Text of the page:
“But Sis RB, I’m on scholarship.  This was the class I worked hard in.  My other grades are bad and I was counting on this one.  I guess I’ll just sit down from school next semester…”

Then she started crying.

I’ve had people cry and beg before.  I’ve had people scream before, but I’ve never… felt so devastated myself.  It was true she had worked hard.  She came into the Resource Room early in the morning several days each week and stayed for five to six hour until it was our class time.  Her writing skills are remedial but she trudged her way through every single one of my assignments.  Like I said, I wanted her to pass.

And now she pulled out every last stop.  She tried to pull her crying together (it’s pretty embarrassing to cry in Liberian culture) but she didn’t leave.  For almost 30 minutes she stood next to my desk silently.  This is a beautiful tactic I have often employed in banks and government offices.  It exploits the fact that someone won’t be so rude as to actually throw you out of their office so you just stay until they’re so uncomfortable they help you.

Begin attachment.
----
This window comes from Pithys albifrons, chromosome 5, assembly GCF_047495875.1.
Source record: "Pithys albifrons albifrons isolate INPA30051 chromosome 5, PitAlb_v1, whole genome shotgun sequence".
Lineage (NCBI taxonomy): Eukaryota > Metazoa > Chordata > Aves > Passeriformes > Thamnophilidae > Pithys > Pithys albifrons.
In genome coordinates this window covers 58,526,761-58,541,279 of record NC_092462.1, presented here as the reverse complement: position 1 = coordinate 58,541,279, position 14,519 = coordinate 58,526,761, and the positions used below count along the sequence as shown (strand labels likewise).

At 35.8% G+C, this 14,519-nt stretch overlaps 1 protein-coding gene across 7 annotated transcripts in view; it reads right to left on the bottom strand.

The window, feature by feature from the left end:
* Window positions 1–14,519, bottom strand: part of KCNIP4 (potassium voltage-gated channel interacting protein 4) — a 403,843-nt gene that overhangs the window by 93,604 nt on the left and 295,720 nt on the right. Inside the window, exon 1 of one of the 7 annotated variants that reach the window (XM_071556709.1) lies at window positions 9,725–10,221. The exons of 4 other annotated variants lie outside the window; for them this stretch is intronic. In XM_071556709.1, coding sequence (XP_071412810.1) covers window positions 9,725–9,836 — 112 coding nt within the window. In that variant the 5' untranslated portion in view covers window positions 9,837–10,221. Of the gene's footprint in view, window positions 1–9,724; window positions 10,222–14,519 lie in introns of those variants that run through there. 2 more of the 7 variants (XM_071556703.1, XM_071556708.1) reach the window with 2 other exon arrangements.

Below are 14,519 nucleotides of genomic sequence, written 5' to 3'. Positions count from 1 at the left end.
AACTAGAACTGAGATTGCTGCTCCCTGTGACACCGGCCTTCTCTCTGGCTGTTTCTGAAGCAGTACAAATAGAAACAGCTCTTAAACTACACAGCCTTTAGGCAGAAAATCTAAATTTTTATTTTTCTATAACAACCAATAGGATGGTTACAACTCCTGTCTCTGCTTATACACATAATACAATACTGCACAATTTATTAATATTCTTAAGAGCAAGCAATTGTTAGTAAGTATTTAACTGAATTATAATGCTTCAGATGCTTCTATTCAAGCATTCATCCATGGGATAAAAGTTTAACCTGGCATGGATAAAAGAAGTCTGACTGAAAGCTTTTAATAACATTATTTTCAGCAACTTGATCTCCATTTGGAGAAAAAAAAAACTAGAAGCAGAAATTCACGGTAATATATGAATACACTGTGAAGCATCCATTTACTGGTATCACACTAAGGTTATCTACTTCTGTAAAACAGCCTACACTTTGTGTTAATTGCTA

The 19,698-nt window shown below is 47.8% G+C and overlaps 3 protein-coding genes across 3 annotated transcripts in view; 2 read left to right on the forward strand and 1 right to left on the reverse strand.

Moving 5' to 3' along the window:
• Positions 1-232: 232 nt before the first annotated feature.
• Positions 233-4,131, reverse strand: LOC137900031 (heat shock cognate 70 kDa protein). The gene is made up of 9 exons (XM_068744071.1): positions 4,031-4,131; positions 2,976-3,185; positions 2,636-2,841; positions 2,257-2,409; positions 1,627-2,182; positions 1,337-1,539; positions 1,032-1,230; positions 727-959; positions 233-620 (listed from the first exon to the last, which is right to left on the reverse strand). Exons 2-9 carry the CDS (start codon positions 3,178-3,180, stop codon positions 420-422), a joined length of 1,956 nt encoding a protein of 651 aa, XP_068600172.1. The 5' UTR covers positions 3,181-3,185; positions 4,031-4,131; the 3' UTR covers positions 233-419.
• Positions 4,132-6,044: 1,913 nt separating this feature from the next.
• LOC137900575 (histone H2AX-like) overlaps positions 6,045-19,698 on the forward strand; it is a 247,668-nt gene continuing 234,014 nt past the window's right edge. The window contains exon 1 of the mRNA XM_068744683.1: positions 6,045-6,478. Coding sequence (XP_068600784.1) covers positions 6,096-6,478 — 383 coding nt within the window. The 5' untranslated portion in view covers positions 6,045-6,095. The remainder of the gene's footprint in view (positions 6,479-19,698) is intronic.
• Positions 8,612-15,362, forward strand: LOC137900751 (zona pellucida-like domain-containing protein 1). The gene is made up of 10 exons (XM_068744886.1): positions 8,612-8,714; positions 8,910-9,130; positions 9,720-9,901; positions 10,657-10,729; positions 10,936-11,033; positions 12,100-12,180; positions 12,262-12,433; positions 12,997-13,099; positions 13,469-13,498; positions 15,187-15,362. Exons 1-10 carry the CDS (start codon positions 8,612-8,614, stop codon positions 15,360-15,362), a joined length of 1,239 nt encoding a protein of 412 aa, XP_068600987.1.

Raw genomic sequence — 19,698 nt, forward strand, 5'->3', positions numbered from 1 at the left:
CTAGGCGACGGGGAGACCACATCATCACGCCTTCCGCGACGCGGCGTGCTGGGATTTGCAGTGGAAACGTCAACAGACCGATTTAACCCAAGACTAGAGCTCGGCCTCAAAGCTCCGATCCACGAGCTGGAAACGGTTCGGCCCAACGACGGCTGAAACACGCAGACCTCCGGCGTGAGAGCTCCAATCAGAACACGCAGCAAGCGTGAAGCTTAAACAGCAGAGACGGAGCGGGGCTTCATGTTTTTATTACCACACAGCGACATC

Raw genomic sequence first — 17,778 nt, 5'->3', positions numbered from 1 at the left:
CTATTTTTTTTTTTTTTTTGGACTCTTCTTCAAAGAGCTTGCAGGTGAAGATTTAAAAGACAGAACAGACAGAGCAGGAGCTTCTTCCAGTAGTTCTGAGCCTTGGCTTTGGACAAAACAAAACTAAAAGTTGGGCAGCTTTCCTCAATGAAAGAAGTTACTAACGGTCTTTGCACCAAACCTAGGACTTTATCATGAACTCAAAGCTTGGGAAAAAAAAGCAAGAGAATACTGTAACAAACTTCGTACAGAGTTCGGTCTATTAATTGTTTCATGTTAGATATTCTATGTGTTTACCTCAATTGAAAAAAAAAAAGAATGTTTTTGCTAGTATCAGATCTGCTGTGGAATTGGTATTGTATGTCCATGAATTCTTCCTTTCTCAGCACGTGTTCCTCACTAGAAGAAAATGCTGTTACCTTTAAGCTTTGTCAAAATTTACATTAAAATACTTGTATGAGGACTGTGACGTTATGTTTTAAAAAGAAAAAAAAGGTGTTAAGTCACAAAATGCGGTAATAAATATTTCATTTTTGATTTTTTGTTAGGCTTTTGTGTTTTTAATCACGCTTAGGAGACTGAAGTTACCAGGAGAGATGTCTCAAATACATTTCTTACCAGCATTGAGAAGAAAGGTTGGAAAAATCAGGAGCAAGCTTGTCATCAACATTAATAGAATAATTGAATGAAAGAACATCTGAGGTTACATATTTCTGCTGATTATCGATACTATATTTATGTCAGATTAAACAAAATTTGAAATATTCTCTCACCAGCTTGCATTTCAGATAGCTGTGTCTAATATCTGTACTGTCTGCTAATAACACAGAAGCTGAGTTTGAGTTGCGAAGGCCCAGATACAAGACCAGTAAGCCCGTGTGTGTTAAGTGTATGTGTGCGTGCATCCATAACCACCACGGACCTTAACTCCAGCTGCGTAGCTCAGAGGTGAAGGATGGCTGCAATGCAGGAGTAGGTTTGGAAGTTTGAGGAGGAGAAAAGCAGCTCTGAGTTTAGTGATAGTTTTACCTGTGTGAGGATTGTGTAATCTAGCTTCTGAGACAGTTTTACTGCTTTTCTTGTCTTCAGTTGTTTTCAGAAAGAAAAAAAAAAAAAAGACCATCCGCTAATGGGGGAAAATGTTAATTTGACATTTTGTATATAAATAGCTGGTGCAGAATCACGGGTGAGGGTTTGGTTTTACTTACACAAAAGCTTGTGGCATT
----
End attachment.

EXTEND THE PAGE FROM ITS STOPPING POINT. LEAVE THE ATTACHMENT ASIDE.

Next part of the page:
Finally I was about to cry, but as Jason always said there is no crying in teaching (although I would amend it to there is no public crying in teaching).  “Come back tomorrow morning,” I mumbled and, putting on my sunglasses, I went for a walk.

Part of me wants to help her by giving extra work like I did on the midterm, but the other part of me says to stand my ground.  As I tried to explain to her, before she started crying, I myself had to retake courses and she doesn’t even have to retake this one!  I took calculus three times before ‘graduating’ out.  I took it as a junior in high school and got a D.  Then I took it again my senior year of high school and got a mediocre AP score so I took another semester in college where I finally got my A.  If they had caved and passed me the first time I got a D I wouldn’t have fallen in love with calculus and gone on to get my degree in math.  I would have been too over my head!